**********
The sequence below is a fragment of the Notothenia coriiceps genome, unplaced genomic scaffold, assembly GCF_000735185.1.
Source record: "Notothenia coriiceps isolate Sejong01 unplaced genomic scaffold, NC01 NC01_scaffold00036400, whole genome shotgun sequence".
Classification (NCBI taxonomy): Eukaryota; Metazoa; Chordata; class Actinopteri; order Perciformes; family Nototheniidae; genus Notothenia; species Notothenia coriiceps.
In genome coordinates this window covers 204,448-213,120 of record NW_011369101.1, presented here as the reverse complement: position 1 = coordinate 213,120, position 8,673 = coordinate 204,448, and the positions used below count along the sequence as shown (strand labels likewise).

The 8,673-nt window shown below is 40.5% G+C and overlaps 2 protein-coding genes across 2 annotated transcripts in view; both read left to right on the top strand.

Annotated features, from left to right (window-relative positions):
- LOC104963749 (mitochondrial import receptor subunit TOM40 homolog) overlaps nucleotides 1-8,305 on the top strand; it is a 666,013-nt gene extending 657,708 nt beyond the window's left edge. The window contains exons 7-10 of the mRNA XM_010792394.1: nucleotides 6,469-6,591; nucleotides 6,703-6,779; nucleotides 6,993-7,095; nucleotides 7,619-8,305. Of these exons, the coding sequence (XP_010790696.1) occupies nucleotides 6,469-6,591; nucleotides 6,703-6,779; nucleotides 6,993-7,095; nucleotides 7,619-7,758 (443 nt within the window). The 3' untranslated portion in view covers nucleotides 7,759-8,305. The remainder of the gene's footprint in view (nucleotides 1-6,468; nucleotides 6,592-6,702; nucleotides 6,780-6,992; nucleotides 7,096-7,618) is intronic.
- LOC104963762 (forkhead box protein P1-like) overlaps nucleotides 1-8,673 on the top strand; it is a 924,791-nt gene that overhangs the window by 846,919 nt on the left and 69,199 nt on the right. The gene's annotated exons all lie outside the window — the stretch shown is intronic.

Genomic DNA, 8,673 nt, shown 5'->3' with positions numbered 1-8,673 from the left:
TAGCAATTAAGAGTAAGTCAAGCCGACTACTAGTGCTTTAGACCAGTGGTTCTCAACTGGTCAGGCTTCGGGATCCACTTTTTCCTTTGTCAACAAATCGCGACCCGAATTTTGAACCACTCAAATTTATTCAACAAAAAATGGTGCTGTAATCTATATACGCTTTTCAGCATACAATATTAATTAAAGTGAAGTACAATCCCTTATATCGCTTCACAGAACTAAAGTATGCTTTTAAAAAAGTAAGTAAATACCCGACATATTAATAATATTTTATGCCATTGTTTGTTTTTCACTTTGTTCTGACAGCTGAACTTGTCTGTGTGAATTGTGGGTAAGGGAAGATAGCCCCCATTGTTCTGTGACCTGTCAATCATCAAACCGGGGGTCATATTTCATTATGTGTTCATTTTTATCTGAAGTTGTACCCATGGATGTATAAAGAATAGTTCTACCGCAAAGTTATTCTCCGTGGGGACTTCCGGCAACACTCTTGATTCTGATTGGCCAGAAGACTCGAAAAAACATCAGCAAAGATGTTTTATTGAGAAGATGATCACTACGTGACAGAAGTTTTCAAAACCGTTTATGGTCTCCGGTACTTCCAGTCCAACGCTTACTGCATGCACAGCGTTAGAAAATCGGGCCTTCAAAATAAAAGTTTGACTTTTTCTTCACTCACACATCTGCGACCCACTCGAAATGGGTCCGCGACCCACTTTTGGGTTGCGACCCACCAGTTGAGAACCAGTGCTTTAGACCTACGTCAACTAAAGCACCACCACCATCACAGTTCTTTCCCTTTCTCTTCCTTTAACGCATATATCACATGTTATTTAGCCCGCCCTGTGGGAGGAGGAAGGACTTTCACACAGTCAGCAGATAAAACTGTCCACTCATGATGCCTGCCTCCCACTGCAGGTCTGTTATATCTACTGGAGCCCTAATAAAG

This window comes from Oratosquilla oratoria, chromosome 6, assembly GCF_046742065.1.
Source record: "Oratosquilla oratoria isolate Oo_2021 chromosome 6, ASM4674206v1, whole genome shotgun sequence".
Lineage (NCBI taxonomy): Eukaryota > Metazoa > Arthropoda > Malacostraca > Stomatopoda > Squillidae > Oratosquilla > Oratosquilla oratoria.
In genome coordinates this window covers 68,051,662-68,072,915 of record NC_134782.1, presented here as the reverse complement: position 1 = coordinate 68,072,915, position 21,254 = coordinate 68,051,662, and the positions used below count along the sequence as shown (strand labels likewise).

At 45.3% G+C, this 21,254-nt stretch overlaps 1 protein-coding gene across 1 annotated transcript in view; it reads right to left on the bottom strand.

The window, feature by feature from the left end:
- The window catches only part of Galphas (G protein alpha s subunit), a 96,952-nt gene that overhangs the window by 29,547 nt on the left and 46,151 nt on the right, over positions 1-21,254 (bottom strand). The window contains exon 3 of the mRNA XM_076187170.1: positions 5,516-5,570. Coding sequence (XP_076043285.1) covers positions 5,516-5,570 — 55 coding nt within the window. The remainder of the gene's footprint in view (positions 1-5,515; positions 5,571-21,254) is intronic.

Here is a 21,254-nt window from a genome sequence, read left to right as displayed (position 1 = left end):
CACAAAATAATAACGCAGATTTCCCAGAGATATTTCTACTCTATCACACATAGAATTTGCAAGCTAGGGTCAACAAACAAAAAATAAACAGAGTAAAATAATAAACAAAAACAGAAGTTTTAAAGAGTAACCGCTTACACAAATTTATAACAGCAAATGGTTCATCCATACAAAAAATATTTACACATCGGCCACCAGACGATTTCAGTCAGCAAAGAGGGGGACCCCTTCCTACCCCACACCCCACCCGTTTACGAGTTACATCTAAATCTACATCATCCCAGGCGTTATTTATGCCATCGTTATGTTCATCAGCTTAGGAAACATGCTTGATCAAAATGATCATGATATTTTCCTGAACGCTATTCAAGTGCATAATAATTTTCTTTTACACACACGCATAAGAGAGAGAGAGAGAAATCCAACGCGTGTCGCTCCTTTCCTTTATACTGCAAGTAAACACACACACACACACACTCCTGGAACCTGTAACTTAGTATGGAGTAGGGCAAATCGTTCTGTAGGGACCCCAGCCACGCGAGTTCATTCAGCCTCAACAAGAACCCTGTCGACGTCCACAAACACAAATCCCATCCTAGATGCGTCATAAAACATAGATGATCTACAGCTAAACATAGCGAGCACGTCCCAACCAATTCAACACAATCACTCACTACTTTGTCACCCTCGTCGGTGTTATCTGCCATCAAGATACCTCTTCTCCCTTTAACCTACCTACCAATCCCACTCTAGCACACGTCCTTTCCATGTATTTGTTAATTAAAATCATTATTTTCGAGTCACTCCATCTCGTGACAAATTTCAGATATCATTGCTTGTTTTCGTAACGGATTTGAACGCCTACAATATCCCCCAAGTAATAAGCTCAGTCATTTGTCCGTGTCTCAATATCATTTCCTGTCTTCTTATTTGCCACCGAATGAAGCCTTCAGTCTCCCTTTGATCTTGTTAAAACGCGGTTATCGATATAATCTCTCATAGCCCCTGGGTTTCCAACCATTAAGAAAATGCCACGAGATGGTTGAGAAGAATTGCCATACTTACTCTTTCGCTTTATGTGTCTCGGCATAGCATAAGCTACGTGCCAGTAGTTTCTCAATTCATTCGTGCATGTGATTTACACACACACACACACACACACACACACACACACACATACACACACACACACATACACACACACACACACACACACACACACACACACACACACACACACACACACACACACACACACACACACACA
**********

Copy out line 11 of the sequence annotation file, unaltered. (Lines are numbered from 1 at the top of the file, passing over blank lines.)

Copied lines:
This window comes from Oratosquilla oratoria, chromosome 6, assembly GCF_046742065.1.